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Designers use Photoshop AI to “expand” featured panels and covers

Designers use Photoshop AI to “expand” featured panels and covers

The blend fill functionality in Photoshop does more than make it easy to edit images in Adobe. Publishers and AI enthusiasts recently discovered that the Adobe Firefly-powered tool can be used to “expand” iconic art and popular album covers.

Many of the results of the experiment have been shared on Twitter and are, to put it mildly, intriguing. Among the enlargements are classic albums such as excitement (Michael Jackson) and It doesn’t matter (Nirvana), famous works of art such as the Mona Lisa (Leonardo da Vinci) and the Cafe Terrace in Forum Square (Van Gogh).

At first glance, the AI-generated complements are impressive: Generative Fill manages to replicate the color palette and visual style of a real photo, as well as add everything to the work as if it were one thing. However, it doesn’t take long for you to notice the oddities and errors in the parts created by the device.

Famous art reimagined by artificial intelligence

In abstract paintings, smudges and imperfections are indistinguishable, but the most attentive eyes will soon notice imperfections and inaccuracies that would never have occurred if they were produced by human artists.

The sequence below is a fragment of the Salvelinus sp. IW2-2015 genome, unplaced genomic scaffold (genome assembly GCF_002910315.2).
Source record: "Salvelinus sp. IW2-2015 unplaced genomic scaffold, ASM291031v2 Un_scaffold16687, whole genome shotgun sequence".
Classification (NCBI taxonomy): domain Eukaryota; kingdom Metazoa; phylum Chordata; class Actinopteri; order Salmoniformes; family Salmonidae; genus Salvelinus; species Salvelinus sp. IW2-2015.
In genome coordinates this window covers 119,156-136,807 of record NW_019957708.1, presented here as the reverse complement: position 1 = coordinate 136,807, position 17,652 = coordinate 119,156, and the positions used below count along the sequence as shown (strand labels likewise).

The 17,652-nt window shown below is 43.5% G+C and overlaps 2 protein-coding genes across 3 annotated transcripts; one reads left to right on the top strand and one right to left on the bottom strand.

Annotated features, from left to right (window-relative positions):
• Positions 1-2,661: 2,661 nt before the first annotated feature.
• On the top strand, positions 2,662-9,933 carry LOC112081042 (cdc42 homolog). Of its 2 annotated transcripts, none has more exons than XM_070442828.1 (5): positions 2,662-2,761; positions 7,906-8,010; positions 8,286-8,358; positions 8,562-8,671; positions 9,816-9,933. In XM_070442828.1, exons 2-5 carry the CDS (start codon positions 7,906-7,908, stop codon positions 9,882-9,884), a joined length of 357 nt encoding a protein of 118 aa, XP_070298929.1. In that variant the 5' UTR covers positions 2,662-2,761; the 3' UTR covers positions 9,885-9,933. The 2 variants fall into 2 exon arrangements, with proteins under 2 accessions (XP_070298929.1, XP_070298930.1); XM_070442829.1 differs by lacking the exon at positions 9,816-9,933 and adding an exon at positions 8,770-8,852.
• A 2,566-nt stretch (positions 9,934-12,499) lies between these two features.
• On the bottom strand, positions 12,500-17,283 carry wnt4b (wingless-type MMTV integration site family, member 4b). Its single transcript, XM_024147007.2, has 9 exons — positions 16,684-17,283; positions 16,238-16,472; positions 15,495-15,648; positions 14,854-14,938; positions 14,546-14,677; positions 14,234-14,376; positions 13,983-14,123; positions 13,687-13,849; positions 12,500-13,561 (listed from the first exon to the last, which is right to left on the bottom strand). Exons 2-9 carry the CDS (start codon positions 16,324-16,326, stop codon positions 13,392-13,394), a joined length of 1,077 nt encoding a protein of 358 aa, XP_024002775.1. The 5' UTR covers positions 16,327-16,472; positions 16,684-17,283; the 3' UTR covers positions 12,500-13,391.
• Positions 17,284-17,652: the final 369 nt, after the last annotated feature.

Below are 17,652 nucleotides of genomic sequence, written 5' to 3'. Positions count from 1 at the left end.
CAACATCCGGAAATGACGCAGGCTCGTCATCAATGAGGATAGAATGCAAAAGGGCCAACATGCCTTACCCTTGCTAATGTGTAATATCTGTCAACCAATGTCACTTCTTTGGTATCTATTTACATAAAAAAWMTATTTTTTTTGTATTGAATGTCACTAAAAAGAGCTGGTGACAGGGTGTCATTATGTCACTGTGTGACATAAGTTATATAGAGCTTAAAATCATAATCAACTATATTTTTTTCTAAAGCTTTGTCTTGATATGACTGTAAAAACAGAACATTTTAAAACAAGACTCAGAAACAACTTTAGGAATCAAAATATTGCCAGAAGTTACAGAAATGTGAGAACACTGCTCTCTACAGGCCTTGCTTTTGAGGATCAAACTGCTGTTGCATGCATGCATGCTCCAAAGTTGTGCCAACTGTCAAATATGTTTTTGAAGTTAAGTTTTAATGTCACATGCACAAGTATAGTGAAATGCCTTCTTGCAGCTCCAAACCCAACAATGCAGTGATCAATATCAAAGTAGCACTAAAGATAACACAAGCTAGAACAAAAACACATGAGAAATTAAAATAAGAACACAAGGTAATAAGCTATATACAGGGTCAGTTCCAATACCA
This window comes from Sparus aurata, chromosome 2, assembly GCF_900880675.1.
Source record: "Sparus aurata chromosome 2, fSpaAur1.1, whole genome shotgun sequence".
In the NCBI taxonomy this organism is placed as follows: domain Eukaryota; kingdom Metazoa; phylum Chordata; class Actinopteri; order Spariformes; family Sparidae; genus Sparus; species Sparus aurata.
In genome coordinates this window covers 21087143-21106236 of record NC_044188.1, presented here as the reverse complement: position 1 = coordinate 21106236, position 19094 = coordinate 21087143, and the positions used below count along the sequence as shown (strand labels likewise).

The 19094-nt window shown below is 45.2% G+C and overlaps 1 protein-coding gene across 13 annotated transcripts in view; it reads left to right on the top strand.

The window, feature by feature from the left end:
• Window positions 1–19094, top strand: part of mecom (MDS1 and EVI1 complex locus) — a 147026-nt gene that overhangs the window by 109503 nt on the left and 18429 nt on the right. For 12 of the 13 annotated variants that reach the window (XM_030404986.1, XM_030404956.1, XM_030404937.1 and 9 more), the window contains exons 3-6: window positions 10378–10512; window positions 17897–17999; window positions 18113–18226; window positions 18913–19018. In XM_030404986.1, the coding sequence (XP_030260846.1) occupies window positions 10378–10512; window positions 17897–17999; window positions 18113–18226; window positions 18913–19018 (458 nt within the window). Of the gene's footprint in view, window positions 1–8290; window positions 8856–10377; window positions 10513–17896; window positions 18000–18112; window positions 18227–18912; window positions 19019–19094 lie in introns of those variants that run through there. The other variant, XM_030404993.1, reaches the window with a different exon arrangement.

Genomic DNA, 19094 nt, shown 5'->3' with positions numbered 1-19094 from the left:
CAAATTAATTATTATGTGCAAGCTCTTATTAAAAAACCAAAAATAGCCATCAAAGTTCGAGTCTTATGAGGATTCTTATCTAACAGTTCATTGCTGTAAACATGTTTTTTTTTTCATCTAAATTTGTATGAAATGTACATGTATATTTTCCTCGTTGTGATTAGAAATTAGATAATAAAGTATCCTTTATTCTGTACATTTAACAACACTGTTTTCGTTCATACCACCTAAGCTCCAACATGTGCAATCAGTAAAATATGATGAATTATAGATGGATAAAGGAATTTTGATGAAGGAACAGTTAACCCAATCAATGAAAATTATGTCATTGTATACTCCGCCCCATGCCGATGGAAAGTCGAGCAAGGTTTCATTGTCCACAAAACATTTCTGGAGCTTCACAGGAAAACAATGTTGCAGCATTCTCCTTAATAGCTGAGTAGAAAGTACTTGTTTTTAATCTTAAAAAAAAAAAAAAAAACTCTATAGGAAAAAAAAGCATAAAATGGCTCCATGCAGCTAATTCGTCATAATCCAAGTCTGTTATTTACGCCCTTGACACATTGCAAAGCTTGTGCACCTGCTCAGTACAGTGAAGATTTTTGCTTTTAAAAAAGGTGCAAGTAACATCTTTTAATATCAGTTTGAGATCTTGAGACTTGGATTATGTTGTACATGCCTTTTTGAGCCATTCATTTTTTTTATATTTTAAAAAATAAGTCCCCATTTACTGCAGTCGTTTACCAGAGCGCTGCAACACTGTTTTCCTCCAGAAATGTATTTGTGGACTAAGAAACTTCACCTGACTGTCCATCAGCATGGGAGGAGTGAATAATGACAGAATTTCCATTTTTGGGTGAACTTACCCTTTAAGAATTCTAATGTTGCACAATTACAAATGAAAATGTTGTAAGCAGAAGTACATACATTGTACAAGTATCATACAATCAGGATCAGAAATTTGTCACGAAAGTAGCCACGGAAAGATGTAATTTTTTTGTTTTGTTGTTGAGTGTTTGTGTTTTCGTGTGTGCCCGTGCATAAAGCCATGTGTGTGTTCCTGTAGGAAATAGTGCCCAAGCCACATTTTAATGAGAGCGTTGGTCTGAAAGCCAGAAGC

An example of this is in the painting Sunday Afternoon on the Isle of Grand Jatte by Georges Seurat: the original work consists of people, animals, children, and other elements. The Adobe tool even managed to make out some missing parts (trunks, legs, clouds), but everything around is practically unrecognizable, despite the imitation of the oil painting technique.

In the music albums, the scenario is similar, and the results of the inserts of the creator Alexander Dobrokotov are funny. on the album cover Teenage dream (Katy Perry), the artist is shown lying on the fur of a giant cat, and Art Master of puppets (Metallica) turned into a red fruitcake.

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Interesting experience

Despite the flaws, experience shows that Adobe Firefly is effective at interpreting the rendered shapes and can be inspired by the artistic style to complement them. The results may not be worthy of showing up in art galleries or the walls around them, but they are interesting to observe the limits of computational imaging.

You can play with the tool yourself in Photoshop Beta: just download the beta version of the image editor from Adobe, upload the image you want to enlarge, select its invert and click Generative Fill. Of course, a paid Adobe license is required to try it out.